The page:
Writing at the Huffington Post UK, Melissa Leach, Director of the STEPS Centre at Sussex University, asks a provocative question:
When the cover of the Economist famously announced ‘Welcome to the anthropocene’ a couple of years ago, was it welcoming us to a new geological epoch, or a dangerous new world of undisputed scientific authority and anti-democratic politics?
The occasion for raising this question was Prof. Leach’s participation last month in a United Nations meeting of experts on the development of new sustainable development goals. Leach describes a meeting in which scientific authority was invoked as the basis for closing down debates over policy and asserting the preeminent roles of experts in charting a course for future global development.
This meeting – and many others like it in the run up to September – raise a significant question: Is there a contradiction between the world of the anthropocene and democracy? The anthropocene, with its associated concepts of planetary boundaries and ‘hard’ environmental threats and limits, encourage a focus on clear single goals and solutions. It is co-constructed with ideas of scientific authority and incontrovertible evidence; with the closing down of uncertainty or at least its reduction into clear, manageable risks and consensual messages.
This is a far cry – as a South African participant pointed out – from some other worlds: on the ground in the global south and north, where people and social movements debate and contest their interests, values and desired futures; and the world according to democratic theory, in which such politics are worth acknowledging and respecting. In this world, there is a need to open up, make uncertainty and ambiguity and dissensus explicit, and foster diversity to cope with it.
The basis for the power grab by the experts – really old wine in new bottles – is the fashionable idea of “planetary boundaries” which holds that there are hard and fast ecological limits within which human activity must be constrained. The concept is much contested scientifically — such as in this excellent review by my colleagues at The Breakthrough Institute.
However, as an instrument of scientific authority in political debates the concept of planetary boundaries could not be more perfect. Frank Biermann of VU University Amsterdam, explains (here in PDF):
Since the assessment of planetary boundaries is inherently political, scientists involved in this process become inadvertently also political actors. This raises fundamental questions about the legitimacy and accountability of scientific assessment processes . . .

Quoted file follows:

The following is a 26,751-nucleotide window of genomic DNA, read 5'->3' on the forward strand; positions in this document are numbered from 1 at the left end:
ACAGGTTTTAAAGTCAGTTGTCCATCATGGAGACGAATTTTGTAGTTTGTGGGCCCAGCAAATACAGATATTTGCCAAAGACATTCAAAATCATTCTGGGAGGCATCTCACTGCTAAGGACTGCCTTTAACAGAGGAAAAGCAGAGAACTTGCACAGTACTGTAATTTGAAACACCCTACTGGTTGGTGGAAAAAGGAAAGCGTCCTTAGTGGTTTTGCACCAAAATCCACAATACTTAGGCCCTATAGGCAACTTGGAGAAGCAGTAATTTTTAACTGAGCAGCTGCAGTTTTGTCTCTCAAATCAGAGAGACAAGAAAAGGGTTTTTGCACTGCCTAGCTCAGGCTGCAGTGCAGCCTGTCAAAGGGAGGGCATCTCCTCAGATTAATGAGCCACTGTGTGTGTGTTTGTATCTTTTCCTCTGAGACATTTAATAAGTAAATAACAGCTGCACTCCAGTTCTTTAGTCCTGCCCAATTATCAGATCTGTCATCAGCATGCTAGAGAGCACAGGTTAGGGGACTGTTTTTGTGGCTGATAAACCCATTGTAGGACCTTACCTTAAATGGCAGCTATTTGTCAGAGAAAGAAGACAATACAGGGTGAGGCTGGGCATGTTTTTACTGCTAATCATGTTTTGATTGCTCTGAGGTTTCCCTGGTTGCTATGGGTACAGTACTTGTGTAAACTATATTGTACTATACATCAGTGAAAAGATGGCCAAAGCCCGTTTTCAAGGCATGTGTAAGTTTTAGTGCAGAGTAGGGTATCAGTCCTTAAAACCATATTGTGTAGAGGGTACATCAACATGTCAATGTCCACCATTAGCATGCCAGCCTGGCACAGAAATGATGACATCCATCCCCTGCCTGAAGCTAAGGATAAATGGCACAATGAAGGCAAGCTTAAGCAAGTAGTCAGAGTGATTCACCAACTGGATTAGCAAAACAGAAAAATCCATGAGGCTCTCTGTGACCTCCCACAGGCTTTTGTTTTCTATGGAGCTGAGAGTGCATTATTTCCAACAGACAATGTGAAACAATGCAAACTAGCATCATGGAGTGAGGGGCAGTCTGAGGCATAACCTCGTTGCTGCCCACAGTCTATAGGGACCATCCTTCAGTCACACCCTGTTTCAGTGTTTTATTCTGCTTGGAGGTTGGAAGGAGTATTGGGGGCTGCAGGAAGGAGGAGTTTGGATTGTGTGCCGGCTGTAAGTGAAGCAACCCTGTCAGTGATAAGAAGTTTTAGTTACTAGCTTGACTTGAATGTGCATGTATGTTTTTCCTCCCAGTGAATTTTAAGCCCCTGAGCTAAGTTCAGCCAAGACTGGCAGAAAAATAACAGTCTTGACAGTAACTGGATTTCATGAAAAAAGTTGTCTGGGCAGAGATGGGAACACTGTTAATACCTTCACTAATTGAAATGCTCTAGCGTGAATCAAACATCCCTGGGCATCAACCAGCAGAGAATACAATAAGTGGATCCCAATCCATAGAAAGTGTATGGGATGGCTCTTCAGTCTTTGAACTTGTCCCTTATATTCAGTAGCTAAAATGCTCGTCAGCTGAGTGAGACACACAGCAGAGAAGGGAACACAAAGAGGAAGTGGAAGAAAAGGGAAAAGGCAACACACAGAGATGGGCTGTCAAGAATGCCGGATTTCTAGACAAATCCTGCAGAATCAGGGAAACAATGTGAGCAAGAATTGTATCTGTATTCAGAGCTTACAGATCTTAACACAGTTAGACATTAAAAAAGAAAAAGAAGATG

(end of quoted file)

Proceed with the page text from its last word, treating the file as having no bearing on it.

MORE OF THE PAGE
For the proponents of planetary boundaries as political authority, issues of legitimacy and accountability are easily dealt with through the incontestable authority of science. Consequently, they argue that the traditional conception of sustainable development as a challenge of trading off competing values – environmental, social, economic – needs instead to be rethought in hierarchical terms. They explain and illustrate the need as follows (from this recent paper in Nature in PDF):
[W]e need to reframe the UN paradigm of three pillars of sustainable development — economic, social and environmental — and instead view it as a nested concept.
In the hierarchical axiology, the trump values are defined by the planetary boundaries.
Who, you may ask, is responsible for identifying and enforcing those values? Why, the experts, of course. The power implications of planetary boundaries were spelled out explicitly by several of its leading advocates as follows:
Ultimately, there will need to be an institution (or institutions) operating, with authority, above the level of individual countries to ensure that the planetary boundaries are respected. In effect, such an institution, acting on behalf of humanity as a whole, would be the ultimate arbiter of the myriad trade-offs that need to be managed as nations and groups of people jockey for economic and social advantage. It would, in essence, become the global referee on the planetary playing field.